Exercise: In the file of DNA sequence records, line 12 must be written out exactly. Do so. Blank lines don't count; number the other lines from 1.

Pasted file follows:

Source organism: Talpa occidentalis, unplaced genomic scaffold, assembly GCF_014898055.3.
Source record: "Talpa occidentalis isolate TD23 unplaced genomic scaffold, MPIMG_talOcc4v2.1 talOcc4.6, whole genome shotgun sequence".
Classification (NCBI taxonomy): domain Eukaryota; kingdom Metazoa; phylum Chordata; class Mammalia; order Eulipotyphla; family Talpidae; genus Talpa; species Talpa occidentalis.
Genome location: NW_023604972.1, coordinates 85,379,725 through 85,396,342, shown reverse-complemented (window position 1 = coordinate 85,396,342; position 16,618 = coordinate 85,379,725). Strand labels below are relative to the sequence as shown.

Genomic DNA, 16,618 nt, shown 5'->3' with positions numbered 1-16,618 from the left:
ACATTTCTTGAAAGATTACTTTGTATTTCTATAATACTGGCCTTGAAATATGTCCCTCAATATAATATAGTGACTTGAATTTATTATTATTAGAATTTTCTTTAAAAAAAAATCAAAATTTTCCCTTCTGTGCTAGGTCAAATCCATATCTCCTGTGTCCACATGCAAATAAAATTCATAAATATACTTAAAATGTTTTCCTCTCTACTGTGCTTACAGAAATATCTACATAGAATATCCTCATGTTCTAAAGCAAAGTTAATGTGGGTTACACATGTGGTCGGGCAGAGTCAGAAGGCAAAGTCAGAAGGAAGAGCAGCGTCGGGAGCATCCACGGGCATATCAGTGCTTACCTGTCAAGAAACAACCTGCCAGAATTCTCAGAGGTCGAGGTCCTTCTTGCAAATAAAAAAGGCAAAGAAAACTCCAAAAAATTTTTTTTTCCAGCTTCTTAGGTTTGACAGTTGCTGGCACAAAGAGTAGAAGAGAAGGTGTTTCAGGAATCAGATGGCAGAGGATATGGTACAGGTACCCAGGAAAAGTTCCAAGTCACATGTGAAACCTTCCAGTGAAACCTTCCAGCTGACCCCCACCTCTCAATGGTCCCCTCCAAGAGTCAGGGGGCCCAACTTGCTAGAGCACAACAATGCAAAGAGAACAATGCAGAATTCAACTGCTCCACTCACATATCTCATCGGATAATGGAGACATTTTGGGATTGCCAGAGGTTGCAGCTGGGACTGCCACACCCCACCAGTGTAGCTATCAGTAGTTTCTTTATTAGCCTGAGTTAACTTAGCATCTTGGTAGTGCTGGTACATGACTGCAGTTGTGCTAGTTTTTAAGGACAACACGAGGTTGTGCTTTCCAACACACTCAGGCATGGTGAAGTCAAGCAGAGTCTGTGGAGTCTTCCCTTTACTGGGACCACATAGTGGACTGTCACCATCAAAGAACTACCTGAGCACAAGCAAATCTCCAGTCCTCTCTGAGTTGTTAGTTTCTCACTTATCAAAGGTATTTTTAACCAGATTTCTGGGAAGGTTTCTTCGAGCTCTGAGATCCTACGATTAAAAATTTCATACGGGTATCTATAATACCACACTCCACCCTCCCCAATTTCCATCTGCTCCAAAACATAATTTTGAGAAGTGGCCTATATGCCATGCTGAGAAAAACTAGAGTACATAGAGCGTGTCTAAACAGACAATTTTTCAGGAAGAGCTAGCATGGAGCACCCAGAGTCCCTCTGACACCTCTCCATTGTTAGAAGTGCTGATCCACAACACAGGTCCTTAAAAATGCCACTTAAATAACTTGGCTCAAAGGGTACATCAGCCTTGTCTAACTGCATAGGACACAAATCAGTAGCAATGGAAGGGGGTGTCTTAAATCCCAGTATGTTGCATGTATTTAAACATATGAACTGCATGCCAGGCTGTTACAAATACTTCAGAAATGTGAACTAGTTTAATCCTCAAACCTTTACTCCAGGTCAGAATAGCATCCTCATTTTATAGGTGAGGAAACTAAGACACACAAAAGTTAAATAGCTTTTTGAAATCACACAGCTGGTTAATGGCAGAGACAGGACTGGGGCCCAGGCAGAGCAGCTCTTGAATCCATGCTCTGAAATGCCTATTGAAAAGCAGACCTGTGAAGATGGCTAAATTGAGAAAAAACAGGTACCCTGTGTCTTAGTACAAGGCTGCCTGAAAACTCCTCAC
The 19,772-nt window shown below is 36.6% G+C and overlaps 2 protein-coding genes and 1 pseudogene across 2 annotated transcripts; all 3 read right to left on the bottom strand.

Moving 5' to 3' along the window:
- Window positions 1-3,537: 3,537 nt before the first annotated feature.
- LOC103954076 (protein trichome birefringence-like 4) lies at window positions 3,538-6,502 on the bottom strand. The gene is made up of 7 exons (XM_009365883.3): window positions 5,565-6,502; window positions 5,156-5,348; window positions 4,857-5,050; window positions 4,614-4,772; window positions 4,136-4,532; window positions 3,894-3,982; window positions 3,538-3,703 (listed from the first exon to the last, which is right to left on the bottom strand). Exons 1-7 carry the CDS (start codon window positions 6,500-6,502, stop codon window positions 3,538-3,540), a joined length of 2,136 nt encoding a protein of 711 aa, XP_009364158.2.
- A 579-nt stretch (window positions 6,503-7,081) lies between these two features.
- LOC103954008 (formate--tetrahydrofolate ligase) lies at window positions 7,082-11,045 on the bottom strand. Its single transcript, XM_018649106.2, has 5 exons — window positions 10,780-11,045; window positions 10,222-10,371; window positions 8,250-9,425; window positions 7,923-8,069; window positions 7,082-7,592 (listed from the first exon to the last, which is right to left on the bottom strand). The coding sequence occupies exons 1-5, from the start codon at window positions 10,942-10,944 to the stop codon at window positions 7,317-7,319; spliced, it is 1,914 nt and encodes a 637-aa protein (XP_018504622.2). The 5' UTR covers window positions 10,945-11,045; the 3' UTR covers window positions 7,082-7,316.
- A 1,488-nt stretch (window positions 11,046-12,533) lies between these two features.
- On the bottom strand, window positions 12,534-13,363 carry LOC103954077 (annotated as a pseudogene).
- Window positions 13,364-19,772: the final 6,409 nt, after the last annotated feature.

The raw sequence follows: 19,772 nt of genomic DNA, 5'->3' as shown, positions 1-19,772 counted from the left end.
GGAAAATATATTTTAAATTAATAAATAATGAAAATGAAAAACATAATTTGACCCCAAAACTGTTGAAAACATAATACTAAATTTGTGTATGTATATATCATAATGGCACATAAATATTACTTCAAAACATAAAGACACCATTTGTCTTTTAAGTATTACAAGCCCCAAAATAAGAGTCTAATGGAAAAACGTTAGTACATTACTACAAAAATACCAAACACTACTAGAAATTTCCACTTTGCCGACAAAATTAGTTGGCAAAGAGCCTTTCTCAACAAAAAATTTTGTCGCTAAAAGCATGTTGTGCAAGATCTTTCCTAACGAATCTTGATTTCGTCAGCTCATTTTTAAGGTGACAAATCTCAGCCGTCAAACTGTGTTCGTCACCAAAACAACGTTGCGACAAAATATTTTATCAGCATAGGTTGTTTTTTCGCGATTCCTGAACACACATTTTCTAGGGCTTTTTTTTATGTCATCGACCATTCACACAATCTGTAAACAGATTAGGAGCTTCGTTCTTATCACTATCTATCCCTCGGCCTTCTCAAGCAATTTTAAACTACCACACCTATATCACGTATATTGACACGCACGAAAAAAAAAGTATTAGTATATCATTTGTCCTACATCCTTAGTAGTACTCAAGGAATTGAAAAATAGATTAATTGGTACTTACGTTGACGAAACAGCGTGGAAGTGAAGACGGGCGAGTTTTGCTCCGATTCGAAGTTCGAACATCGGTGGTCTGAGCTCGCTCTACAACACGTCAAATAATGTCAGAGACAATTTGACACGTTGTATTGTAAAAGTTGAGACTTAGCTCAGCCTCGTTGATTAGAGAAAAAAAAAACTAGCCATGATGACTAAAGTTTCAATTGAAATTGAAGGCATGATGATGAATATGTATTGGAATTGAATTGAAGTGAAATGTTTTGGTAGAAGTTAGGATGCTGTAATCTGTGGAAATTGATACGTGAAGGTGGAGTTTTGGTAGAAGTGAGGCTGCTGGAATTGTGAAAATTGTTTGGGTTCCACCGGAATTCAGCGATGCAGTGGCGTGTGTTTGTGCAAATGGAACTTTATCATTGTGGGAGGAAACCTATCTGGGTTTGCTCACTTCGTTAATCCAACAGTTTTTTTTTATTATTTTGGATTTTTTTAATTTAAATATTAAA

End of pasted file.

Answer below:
- LOC103954008 (formate--tetrahydrofolate ligase) lies at window positions 7,082-11,045 on the bottom strand. Its single transcript, XM_018649106.2, has 5 exons — window positions 10,780-11,045; window positions 10,222-10,371; window positions 8,250-9,425; window positions 7,923-8,069; window positions 7,082-7,592 (listed from the first exon to the last, which is right to left on the bottom strand). The coding sequence occupies exons 1-5, from the start codon at window positions 10,942-10,944 to the stop codon at window positions 7,317-7,319; spliced, it is 1,914 nt and encodes a 637-aa protein (XP_018504622.2). The 5' UTR covers window positions 10,945-11,045; the 3' UTR covers window positions 7,082-7,316.